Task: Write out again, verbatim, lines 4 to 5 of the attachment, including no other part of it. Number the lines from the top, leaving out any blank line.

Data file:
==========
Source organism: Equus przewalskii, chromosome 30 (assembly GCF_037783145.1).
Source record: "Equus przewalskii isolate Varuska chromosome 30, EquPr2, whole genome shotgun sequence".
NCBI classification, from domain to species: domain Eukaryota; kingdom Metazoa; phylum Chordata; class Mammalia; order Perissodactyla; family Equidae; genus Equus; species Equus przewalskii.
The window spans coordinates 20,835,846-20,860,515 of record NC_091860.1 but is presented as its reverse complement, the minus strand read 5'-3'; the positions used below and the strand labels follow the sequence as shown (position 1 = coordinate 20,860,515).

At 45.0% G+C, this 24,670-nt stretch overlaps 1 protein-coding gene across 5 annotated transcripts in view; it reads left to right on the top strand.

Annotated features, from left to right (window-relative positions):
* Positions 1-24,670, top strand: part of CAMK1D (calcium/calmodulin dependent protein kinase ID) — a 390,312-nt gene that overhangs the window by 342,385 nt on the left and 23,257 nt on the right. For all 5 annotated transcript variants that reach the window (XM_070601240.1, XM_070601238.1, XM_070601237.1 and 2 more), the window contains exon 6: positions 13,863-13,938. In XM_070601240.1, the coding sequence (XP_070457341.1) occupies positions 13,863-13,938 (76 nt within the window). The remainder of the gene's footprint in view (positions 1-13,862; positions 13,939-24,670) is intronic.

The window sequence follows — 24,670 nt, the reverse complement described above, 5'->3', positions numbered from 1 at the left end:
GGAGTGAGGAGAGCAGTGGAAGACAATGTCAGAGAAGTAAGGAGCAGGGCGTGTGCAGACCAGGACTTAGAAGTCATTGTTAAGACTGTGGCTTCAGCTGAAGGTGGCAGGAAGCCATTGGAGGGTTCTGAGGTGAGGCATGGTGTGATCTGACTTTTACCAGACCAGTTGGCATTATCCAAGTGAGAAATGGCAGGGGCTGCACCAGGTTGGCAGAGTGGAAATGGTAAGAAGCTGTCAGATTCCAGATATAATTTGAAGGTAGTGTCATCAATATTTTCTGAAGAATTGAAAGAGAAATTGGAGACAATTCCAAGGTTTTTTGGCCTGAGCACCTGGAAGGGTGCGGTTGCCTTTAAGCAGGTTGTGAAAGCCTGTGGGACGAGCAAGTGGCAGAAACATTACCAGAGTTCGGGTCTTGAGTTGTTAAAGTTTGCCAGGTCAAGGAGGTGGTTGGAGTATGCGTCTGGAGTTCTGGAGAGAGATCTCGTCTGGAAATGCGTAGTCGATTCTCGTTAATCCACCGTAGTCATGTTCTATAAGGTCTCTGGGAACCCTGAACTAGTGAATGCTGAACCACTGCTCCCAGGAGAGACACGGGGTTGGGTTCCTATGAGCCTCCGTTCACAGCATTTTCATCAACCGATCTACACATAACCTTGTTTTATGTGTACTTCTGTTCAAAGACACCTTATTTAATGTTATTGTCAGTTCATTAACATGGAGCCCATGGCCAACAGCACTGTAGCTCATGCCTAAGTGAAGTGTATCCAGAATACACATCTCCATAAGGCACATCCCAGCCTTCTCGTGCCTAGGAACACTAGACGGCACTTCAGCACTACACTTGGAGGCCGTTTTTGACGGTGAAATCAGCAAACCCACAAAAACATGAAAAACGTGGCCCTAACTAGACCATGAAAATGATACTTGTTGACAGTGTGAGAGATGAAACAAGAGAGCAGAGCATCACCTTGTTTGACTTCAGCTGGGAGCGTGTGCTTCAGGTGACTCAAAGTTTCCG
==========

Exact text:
The window spans coordinates 20,835,846-20,860,515 of record NC_091860.1 but is presented as its reverse complement, the minus strand read 5'-3'; the positions used below and the strand labels follow the sequence as shown (position 1 = coordinate 20,860,515).

At 45.0% G+C, this 24,670-nt stretch overlaps 1 protein-coding gene across 5 annotated transcripts in view; it reads left to right on the top strand.